But he enjoyed the experience greatly, and in 2006, Bell Canada CEO Michael Sabia recruited Mr. Goldberg to lead the sale of Telesat, a former Crown corporation founded in 1969 that Bell Canada had acquired. The sale, part of Bell’s plan to focus on its core phone business, exceeded everyone’s expectations, Mr. Goldberg said.

The Public Sector Pension Investment Board (PSP Investments), the federal Crown corporation that manages civil service pensions, and U.S. satellite company Loral Space & Communications Inc. bought Telesat for $3.25-billion. “It was a home run,” Mr. Goldberg said.

His next task was to integrate Loral’s satellite business, Loral Skynet, into Telesat and restructure the company. When Mr. Goldberg took over Telesat, its operating margins were about the lowest in the industry, he said. In 2007, Telesat’s adjusted EBITDA (earnings before interest, taxes, depreciation and amortization) margin – a measure of operating profit as a percentage of revenue – was 58 per cent. By 2015, it had increased to more than 80 per cent. Revenue, meanwhile, grew from $569-million in 2007 to $954-million in 2015. But then it started to stagnate.

The decision to construct a low-Earth-orbit, or LEO, constellation, was not an easy one, Mr. Goldberg said. There are numerous technological challenges to overcome and several satellite companies had gone bankrupt in the process, including Iridium and Globalstar during the 1990s tech boom and subsequent bust.

“It was a pretty long journey to persuade ourselves that that was the right path,” Mr. Goldberg said. However, “once you decide that low latency is essential, then you’re stuck at LEO,” he added.

When Telesat made its LEO plans public, competitors criticized the company to customers and the financial community. “They said we were wrong,” Mr. Goldberg said. So when Mr. Musk’s SpaceX and Mr. Bezos’s Amazon declared LEOs the best strategy for bridging the digital divide, Mr. Goldberg felt validated.

“These guys have pretty good track records in terms of innovating, so that made us feel good, on the one hand. On the other hand, they’re formidable competitors,” Mr. Goldberg said.

Executing on Telesat’s plans will be no easy feat, Mr. Goldberg said, but he believes the company has some advantages over its rivals. For one thing, it’s targeting a different segment of the market. Rather than focusing on consumers directly, as SpaceX is, Telesat’s constellation is designed to serve enterprise customers such as governments, telecoms, and the airline and maritime industries.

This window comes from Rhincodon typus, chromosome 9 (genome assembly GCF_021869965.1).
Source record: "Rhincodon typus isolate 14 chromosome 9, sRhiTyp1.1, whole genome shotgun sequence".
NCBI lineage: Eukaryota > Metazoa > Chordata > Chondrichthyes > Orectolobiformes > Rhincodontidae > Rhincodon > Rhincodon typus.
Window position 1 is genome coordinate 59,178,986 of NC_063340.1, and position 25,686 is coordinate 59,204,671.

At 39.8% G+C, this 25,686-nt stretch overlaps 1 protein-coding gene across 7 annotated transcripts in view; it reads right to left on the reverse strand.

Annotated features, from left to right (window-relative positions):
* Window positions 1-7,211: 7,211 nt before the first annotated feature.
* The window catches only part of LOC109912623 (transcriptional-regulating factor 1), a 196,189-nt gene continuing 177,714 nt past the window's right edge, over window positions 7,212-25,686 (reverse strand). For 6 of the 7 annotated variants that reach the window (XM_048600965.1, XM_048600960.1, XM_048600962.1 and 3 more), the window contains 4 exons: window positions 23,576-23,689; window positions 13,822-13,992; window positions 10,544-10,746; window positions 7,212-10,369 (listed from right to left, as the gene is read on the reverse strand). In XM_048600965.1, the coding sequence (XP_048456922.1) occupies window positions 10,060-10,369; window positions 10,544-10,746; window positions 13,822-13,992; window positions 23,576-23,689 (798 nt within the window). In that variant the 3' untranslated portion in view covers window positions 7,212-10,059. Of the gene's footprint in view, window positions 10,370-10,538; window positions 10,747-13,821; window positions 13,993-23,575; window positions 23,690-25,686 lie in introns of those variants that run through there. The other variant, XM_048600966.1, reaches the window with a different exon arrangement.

“It’s fewer customers, but customers whose requirements are larger. They demand enterprise-grade connectivity. We think we’re building the right consolation for that market,” Mr. Goldberg said. Internet service providers will view Telesat as a partner, rather than a competitor, he added.

Telesat already has relationships with enterprise customers, which it currently serves through its fleet of geostationary satellites. And its planned LEO constellation is much smaller, and therefore cheaper to build, than those of its competitors. (Amazon’s Project Kuiper has regulatory approval for 3,236 satellites, while SpaceX plans to launch as many as 42,000.) “We’re investing less capital and still delivering terabits and terabits of capacity,” Mr. Goldberg said.

There’s a lot of work to be done, however, and many hurdles to overcome. “None of it will go perfectly. It never does,” Mr. Goldberg said.

But, he added, “we’re good at stuff like this. We’re very thorough, we’re very rigorous. We’re working with world-class suppliers ... it’s fun, particularly for me, having been at Telesat for a long time, to have a project like this that’s so transformative, that promises to be so disruptive. It’s an exciting thing to be a part of.”